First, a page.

The Floccometer

A Long Term Research Site in the Ridge and Slough Everglades

(a dam)

Photo B: Degraded R&S

Photo A: Healthy R&S

  Water Levels prior to Drainage (<1880)

Miami-Dade County, Florida, USA

Imagery courtesy of Google Earth

​​​​​​​​​​​​​All rights reserved.

(Captions below)

Then and Now 

     Before 1880 (left), water flowed continuously over the sloped Everglades, from 21 feet above sea level at Lake Okeechobee to 0 ft at Florida Bay. Water depths rose and fell with the alternating wet and dry seasons, but at any given time, depths in sloughs were similar throughout the Ridge and Slough landscape, so the water slope remained parallel to the ground slope (left).
     At present (right), Tamiami Trail acts as a dam, impounding Water Conservation Area 3A (WCA 3A) and limiting flow into Everglades National Park (ENP). Only the S-12 and S-333 structures allow outflow. When closed, gravity tends to level the water surface in WCA 3A and water depths downstream in ENP become very shallow (right).


---------WCA 3A---------

Everglades Restoration

What hydrological processes and conditions are necessary to protect and restore healthy Ridge and Slough habitat in the Everglades?  This is a critical question as large portions of this habitat have degraded from healthy (Photo A, below) to unhealthy (Photo B). When it degrades, open water slough feeding areas are lost and replaced with continuous, unbroken sawgrass.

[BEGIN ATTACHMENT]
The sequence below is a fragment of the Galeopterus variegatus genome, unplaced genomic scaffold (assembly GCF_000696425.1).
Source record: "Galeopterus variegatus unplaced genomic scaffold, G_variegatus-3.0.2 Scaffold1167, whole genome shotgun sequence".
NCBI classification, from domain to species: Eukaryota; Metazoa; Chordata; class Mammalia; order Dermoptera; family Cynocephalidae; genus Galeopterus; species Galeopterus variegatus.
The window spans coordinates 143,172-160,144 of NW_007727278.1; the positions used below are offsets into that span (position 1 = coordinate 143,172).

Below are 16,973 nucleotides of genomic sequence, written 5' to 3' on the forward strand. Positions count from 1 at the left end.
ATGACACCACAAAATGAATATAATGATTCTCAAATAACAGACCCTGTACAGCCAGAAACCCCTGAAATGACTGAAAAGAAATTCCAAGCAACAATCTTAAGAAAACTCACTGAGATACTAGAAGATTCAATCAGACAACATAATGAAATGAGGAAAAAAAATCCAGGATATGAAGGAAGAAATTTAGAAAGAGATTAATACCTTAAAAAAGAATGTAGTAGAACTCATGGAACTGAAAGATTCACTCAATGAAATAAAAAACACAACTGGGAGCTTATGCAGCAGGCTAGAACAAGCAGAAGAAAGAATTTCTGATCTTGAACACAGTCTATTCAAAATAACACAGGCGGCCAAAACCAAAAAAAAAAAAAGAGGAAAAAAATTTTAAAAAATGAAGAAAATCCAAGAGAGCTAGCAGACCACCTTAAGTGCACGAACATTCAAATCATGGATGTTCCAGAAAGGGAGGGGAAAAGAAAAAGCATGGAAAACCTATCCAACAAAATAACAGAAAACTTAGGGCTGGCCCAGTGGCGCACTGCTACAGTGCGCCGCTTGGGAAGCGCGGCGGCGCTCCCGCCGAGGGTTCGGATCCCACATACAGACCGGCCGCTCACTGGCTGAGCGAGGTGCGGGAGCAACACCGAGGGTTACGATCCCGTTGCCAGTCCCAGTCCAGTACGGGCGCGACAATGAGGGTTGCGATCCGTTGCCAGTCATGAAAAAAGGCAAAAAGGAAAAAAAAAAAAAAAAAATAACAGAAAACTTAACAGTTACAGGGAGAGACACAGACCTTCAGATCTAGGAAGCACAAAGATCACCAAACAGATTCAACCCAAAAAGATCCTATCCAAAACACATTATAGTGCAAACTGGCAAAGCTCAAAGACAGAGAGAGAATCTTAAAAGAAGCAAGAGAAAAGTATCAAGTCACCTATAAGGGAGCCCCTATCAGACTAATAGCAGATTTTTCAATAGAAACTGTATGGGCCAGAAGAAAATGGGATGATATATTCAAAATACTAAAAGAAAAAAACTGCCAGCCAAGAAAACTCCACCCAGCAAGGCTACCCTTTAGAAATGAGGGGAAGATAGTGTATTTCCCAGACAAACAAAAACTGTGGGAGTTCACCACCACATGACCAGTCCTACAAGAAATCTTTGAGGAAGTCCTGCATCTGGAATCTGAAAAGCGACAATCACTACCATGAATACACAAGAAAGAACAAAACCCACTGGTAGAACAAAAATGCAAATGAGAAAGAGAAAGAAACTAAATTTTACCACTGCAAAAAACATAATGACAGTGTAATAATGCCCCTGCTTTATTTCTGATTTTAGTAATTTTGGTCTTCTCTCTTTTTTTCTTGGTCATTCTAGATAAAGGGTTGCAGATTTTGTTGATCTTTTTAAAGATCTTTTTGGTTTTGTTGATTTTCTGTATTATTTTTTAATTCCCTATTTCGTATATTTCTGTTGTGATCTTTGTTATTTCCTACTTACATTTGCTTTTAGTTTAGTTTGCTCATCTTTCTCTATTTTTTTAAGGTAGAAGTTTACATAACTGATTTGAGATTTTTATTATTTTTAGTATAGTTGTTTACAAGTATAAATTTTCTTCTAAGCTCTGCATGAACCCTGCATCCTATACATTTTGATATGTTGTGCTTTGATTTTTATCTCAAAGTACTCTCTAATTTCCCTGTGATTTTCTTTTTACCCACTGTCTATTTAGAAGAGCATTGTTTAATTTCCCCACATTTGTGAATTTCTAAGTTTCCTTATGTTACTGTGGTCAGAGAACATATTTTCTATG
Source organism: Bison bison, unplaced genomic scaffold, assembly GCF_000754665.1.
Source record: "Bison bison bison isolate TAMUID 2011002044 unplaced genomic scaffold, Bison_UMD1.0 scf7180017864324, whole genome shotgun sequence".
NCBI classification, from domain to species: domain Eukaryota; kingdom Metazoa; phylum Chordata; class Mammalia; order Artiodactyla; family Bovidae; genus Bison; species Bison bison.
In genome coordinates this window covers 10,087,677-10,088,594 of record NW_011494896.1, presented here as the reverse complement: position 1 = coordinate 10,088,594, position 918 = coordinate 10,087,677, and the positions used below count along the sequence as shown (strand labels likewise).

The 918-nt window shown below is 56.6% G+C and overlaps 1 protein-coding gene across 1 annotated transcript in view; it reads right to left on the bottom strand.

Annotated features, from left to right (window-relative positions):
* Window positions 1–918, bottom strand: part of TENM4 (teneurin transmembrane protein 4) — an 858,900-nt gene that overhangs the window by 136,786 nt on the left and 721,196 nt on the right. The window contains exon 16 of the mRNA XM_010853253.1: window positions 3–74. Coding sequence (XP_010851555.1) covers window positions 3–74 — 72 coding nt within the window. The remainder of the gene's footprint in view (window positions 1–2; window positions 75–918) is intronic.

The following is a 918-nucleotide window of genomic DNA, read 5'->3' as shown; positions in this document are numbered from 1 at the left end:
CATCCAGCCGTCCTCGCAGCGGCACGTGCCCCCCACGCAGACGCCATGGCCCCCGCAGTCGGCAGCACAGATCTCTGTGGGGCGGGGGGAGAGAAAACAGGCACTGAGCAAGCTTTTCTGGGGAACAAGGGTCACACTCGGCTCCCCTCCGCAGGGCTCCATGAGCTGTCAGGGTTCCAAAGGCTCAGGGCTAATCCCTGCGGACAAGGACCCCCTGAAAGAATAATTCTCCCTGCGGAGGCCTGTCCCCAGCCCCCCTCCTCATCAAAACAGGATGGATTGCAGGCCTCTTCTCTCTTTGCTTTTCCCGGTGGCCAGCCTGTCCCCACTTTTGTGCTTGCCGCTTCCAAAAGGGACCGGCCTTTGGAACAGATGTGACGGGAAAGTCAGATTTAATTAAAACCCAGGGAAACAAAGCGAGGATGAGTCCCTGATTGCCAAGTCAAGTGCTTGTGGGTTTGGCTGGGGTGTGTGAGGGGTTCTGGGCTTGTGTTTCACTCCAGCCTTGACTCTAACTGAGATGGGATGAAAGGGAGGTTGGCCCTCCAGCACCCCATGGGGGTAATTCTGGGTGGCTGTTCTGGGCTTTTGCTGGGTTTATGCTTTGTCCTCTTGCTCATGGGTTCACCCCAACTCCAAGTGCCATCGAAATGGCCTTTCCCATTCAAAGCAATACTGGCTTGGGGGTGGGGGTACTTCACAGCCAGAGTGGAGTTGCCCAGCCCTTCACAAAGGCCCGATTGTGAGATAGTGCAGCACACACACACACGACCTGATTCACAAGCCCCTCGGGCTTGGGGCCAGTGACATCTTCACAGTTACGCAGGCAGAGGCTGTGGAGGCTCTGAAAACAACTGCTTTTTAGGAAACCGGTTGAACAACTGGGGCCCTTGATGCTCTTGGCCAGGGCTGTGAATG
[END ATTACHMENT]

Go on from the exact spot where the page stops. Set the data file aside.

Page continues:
Some Everglades researchers have hypothesized that water borne movement of "floc," that is, of organic particles in the water column, played an important role in maintaining the distinct elevations that originally separated sloughs, sawgrass ridges and tree islands. The Floccometer will measure floc movement and the potential driving forces of floc movement.

Present Day Water Levels (impounded)

---------Predrainage Everglades---------

Moving blue line = water surface

Static brown line = ground surface

Moving blue line = water surface

Static brown line = ground surface      Copyright 2017 © Christopher McVoy and Jim Brock.